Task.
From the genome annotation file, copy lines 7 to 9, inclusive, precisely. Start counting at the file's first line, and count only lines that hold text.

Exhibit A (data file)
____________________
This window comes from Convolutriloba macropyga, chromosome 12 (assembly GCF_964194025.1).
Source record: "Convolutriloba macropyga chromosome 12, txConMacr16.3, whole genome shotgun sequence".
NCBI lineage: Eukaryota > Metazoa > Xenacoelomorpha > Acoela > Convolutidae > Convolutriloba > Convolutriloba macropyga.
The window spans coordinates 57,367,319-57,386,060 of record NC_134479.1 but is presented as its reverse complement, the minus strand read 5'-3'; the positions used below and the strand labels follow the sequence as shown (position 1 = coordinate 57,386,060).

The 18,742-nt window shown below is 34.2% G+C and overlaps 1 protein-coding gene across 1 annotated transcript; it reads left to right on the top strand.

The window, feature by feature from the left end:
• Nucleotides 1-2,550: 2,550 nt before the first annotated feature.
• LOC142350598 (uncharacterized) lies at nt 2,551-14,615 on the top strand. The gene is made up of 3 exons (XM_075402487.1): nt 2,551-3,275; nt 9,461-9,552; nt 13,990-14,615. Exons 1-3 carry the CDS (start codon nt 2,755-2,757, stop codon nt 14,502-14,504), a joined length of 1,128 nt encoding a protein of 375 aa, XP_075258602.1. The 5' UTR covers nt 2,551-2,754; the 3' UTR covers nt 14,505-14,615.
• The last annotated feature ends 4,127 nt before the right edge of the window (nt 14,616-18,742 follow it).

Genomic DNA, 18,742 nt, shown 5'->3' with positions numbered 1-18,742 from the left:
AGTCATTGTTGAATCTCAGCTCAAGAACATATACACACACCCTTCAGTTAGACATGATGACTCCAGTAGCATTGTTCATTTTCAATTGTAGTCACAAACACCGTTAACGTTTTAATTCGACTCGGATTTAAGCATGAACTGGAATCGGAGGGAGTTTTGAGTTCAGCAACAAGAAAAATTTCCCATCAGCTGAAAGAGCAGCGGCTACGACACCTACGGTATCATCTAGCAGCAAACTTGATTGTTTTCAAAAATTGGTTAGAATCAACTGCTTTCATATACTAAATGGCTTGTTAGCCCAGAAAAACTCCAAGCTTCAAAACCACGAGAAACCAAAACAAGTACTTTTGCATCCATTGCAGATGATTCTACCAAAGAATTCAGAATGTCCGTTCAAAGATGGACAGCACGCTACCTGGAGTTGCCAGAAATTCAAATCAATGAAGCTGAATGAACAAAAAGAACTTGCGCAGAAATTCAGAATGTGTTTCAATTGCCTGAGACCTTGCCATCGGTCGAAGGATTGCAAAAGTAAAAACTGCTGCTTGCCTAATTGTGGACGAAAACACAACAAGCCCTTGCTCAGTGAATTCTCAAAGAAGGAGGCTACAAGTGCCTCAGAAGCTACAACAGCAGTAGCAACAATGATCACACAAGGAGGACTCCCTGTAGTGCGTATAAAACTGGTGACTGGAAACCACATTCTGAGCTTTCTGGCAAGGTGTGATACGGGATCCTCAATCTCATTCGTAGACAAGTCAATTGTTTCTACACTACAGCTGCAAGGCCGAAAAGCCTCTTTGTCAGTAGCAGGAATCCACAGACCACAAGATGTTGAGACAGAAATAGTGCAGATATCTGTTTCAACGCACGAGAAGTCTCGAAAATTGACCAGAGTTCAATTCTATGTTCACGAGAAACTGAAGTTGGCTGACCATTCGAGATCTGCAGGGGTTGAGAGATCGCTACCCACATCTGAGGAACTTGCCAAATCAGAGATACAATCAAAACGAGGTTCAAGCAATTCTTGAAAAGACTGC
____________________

• Nucleotides 1-2,550: 2,550 nt before the first annotated feature.
• LOC142350598 (uncharacterized) lies at nt 2,551-14,615 on the top strand. The gene is made up of 3 exons (XM_075402487.1): nt 2,551-3,275; nt 9,461-9,552; nt 13,990-14,615. Exons 1-3 carry the CDS (start codon nt 2,755-2,757, stop codon nt 14,502-14,504), a joined length of 1,128 nt encoding a protein of 375 aa, XP_075258602.1. The 5' UTR covers nt 2,551-2,754; the 3' UTR covers nt 14,505-14,615.
• The last annotated feature ends 4,127 nt before the right edge of the window (nt 14,616-18,742 follow it).